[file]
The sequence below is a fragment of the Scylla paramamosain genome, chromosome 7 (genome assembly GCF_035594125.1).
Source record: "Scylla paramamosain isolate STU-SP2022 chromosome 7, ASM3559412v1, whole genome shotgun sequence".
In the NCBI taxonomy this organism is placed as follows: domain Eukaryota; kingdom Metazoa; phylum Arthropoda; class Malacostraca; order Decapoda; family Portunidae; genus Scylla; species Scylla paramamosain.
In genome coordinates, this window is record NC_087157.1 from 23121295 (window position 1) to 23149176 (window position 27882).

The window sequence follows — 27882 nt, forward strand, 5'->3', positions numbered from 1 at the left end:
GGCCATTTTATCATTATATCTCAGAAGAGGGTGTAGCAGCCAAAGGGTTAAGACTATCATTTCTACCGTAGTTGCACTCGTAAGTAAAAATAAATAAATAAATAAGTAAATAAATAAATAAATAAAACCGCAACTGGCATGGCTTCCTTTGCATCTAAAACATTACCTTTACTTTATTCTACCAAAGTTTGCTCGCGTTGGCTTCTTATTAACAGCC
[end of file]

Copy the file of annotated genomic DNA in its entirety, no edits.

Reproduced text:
The sequence below is a fragment of the Scylla paramamosain genome, chromosome 7 (genome assembly GCF_035594125.1).
Source record: "Scylla paramamosain isolate STU-SP2022 chromosome 7, ASM3559412v1, whole genome shotgun sequence".
In the NCBI taxonomy this organism is placed as follows: domain Eukaryota; kingdom Metazoa; phylum Arthropoda; class Malacostraca; order Decapoda; family Portunidae; genus Scylla; species Scylla paramamosain.
In genome coordinates, this window is record NC_087157.1 from 23121295 (window position 1) to 23149176 (window position 27882).

The window sequence follows — 27882 nt, forward strand, 5'->3', positions numbered from 1 at the left end:
GGCCATTTTATCATTATATCTCAGAAGAGGGTGTAGCAGCCAAAGGGTTAAGACTATCATTTCTACCGTAGTTGCACTCGTAAGTAAAAATAAATAAATAAATAAGTAAATAAATAAATAAATAAAACCGCAACTGGCATGGCTTCCTTTGCATCTAAAACATTACCTTTACTTTATTCTACCAAAGTTTGCTCGCGTTGGCTTCTTATTAACAGCC